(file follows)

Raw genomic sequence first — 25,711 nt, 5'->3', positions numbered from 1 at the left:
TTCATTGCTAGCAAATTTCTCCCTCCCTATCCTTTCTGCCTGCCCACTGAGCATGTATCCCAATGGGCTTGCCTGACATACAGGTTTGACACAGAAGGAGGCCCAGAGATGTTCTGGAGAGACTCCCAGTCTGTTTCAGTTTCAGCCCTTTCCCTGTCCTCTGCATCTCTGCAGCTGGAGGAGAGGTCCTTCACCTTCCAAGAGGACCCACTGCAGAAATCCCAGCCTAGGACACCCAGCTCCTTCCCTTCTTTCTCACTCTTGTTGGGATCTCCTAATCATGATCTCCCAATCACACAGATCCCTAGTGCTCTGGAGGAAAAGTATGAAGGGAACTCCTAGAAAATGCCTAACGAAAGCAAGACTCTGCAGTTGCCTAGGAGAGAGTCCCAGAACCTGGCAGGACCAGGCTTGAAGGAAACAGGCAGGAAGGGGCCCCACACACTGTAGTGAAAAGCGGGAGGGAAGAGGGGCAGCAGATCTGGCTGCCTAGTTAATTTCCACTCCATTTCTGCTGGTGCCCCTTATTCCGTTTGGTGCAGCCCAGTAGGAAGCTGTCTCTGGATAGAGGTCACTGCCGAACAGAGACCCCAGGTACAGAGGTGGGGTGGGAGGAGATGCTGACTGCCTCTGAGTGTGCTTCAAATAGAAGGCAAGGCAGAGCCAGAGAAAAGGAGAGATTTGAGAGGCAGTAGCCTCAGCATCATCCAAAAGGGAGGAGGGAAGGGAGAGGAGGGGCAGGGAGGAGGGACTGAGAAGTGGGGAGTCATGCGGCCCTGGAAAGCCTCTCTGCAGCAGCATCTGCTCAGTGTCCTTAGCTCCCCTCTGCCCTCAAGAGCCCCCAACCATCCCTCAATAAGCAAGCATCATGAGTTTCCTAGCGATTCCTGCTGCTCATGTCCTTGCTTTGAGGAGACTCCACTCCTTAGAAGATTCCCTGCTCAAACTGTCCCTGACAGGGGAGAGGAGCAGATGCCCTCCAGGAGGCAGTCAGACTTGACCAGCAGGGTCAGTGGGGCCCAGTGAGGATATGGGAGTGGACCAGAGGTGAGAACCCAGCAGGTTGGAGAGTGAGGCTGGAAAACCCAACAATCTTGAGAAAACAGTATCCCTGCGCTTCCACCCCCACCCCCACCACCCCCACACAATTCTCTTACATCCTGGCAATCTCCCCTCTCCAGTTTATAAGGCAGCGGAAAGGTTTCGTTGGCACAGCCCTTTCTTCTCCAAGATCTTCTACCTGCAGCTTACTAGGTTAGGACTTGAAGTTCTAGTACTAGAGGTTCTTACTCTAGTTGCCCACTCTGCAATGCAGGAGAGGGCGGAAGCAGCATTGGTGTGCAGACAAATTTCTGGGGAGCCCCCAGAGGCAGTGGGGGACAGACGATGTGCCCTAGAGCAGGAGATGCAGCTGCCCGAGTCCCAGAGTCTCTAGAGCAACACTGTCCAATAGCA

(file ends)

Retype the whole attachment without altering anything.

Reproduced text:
Raw genomic sequence first — 25,711 nt, 5'->3', positions numbered from 1 at the left:
TTCATTGCTAGCAAATTTCTCCCTCCCTATCCTTTCTGCCTGCCCACTGAGCATGTATCCCAATGGGCTTGCCTGACATACAGGTTTGACACAGAAGGAGGCCCAGAGATGTTCTGGAGAGACTCCCAGTCTGTTTCAGTTTCAGCCCTTTCCCTGTCCTCTGCATCTCTGCAGCTGGAGGAGAGGTCCTTCACCTTCCAAGAGGACCCACTGCAGAAATCCCAGCCTAGGACACCCAGCTCCTTCCCTTCTTTCTCACTCTTGTTGGGATCTCCTAATCATGATCTCCCAATCACACAGATCCCTAGTGCTCTGGAGGAAAAGTATGAAGGGAACTCCTAGAAAATGCCTAACGAAAGCAAGACTCTGCAGTTGCCTAGGAGAGAGTCCCAGAACCTGGCAGGACCAGGCTTGAAGGAAACAGGCAGGAAGGGGCCCCACACACTGTAGTGAAAAGCGGGAGGGAAGAGGGGCAGCAGATCTGGCTGCCTAGTTAATTTCCACTCCATTTCTGCTGGTGCCCCTTATTCCGTTTGGTGCAGCCCAGTAGGAAGCTGTCTCTGGATAGAGGTCACTGCCGAACAGAGACCCCAGGTACAGAGGTGGGGTGGGAGGAGATGCTGACTGCCTCTGAGTGTGCTTCAAATAGAAGGCAAGGCAGAGCCAGAGAAAAGGAGAGATTTGAGAGGCAGTAGCCTCAGCATCATCCAAAAGGGAGGAGGGAAGGGAGAGGAGGGGCAGGGAGGAGGGACTGAGAAGTGGGGAGTCATGCGGCCCTGGAAAGCCTCTCTGCAGCAGCATCTGCTCAGTGTCCTTAGCTCCCCTCTGCCCTCAAGAGCCCCCAACCATCCCTCAATAAGCAAGCATCATGAGTTTCCTAGCGATTCCTGCTGCTCATGTCCTTGCTTTGAGGAGACTCCACTCCTTAGAAGATTCCCTGCTCAAACTGTCCCTGACAGGGGAGAGGAGCAGATGCCCTCCAGGAGGCAGTCAGACTTGACCAGCAGGGTCAGTGGGGCCCAGTGAGGATATGGGAGTGGACCAGAGGTGAGAACCCAGCAGGTTGGAGAGTGAGGCTGGAAAACCCAACAATCTTGAGAAAACAGTATCCCTGCGCTTCCACCCCCACCCCCACCACCCCCACACAATTCTCTTACATCCTGGCAATCTCCCCTCTCCAGTTTATAAGGCAGCGGAAAGGTTTCGTTGGCACAGCCCTTTCTTCTCCAAGATCTTCTACCTGCAGCTTACTAGGTTAGGACTTGAAGTTCTAGTACTAGAGGTTCTTACTCTAGTTGCCCACTCTGCAATGCAGGAGAGGGCGGAAGCAGCATTGGTGTGCAGACAAATTTCTGGGGAGCCCCCAGAGGCAGTGGGGGACAGACGATGTGCCCTAGAGCAGGAGATGCAGCTGCCCGAGTCCCAGAGTCTCTAGAGCAACACTGTCCAATAGCA